The Russian president thought he could outlast the opprobrium of the easily distracted West. It's a gamble he's lost
With few new buyers, the superjumbo's fate is up in the air
Instead of fighting for more regulations, they're pushing for market-based solutions
Vessel wants YouTube stars to focus on another platform
JPMorgan's chief helps kill a Dodd-Frank rule and does the heavy lifting for Wall Street
MetaMind customizes its deep-learning software for businesses that want to learn faster
The final installment of "Serial," a cult-favorite podcast about a murder, will begin just like every other episode—with the name of a prison telecom provider
"These colleges are ranked the top in the country, and it's surprising to me that they can't send out a simple email."
Customer service is one area where small businesses can beat big-box competitors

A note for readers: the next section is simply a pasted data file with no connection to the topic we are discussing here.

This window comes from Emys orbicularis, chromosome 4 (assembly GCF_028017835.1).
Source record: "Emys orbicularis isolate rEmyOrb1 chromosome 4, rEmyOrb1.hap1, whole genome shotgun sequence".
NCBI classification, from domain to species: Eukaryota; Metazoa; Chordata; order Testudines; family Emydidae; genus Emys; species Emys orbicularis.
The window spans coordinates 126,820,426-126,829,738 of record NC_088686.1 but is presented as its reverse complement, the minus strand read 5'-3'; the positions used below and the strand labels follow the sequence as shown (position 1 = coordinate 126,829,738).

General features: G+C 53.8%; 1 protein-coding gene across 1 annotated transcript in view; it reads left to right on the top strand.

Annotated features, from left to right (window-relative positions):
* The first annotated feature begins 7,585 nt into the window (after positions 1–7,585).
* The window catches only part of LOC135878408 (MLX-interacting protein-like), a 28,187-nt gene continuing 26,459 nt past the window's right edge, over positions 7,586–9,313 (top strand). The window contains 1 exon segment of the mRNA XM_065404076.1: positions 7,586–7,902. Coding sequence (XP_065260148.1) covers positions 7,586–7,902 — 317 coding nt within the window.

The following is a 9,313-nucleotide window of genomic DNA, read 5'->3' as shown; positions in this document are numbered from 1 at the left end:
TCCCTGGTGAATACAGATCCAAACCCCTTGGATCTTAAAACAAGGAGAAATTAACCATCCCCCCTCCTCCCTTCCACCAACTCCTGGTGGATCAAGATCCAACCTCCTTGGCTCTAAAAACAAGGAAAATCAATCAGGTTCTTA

Starck, 61, is a polarizing figure in the world of product design. Some are bewitched by the maverick thinker's take on products, from chairs to juicers to, recently, a spaceship interior. Others are enraged by his slick showmanship. None seem able to ignore him completely. Starck most recently blazed a trail across British television screens as the host and arbiter of a design-related reality show. Meanwhile his longstanding partnerships with hoteliers such as Ian Schrager and Sam Nazarian have introduced the concept of a sleek home-away-from-home to a whole demographic of global travelers.